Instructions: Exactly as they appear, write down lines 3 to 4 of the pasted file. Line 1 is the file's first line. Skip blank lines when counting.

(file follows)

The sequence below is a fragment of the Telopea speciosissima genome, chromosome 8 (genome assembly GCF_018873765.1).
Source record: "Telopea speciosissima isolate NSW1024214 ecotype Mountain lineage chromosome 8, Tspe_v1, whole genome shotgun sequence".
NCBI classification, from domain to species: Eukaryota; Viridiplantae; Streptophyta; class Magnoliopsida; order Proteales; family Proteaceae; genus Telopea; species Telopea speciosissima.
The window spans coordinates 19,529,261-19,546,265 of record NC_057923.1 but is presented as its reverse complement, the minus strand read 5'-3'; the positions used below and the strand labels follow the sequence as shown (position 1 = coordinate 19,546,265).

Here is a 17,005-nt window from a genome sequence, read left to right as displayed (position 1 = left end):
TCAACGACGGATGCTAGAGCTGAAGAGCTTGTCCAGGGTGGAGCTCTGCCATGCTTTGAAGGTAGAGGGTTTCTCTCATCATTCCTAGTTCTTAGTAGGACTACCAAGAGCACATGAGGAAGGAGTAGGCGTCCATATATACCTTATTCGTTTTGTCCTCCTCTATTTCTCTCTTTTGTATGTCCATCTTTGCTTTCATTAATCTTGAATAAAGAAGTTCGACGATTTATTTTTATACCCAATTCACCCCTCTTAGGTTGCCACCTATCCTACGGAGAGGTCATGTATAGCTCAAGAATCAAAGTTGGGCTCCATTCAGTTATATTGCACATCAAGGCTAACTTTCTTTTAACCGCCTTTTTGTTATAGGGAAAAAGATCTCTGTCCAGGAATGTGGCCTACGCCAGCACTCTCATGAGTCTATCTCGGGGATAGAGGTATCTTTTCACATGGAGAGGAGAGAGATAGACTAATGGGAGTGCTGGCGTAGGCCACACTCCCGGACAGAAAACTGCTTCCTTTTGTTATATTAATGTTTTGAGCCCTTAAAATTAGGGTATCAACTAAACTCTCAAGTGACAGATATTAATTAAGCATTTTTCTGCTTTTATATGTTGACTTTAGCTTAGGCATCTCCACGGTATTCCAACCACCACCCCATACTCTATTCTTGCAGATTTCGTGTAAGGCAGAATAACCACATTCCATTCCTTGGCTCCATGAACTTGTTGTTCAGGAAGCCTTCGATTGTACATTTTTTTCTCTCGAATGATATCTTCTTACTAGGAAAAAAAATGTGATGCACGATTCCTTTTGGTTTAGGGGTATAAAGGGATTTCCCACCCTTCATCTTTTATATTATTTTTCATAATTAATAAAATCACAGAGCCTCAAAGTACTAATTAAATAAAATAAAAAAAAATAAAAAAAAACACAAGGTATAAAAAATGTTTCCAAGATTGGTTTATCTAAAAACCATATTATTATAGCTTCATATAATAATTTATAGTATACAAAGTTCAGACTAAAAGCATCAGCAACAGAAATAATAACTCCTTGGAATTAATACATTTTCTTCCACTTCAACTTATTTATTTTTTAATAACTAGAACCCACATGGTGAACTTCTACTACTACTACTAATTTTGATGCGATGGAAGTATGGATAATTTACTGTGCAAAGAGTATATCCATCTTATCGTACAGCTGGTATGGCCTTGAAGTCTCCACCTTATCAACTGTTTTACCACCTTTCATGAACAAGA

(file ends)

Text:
NCBI classification, from domain to species: Eukaryota; Viridiplantae; Streptophyta; class Magnoliopsida; order Proteales; family Proteaceae; genus Telopea; species Telopea speciosissima.
The window spans coordinates 19,529,261-19,546,265 of record NC_057923.1 but is presented as its reverse complement, the minus strand read 5'-3'; the positions used below and the strand labels follow the sequence as shown (position 1 = coordinate 19,546,265).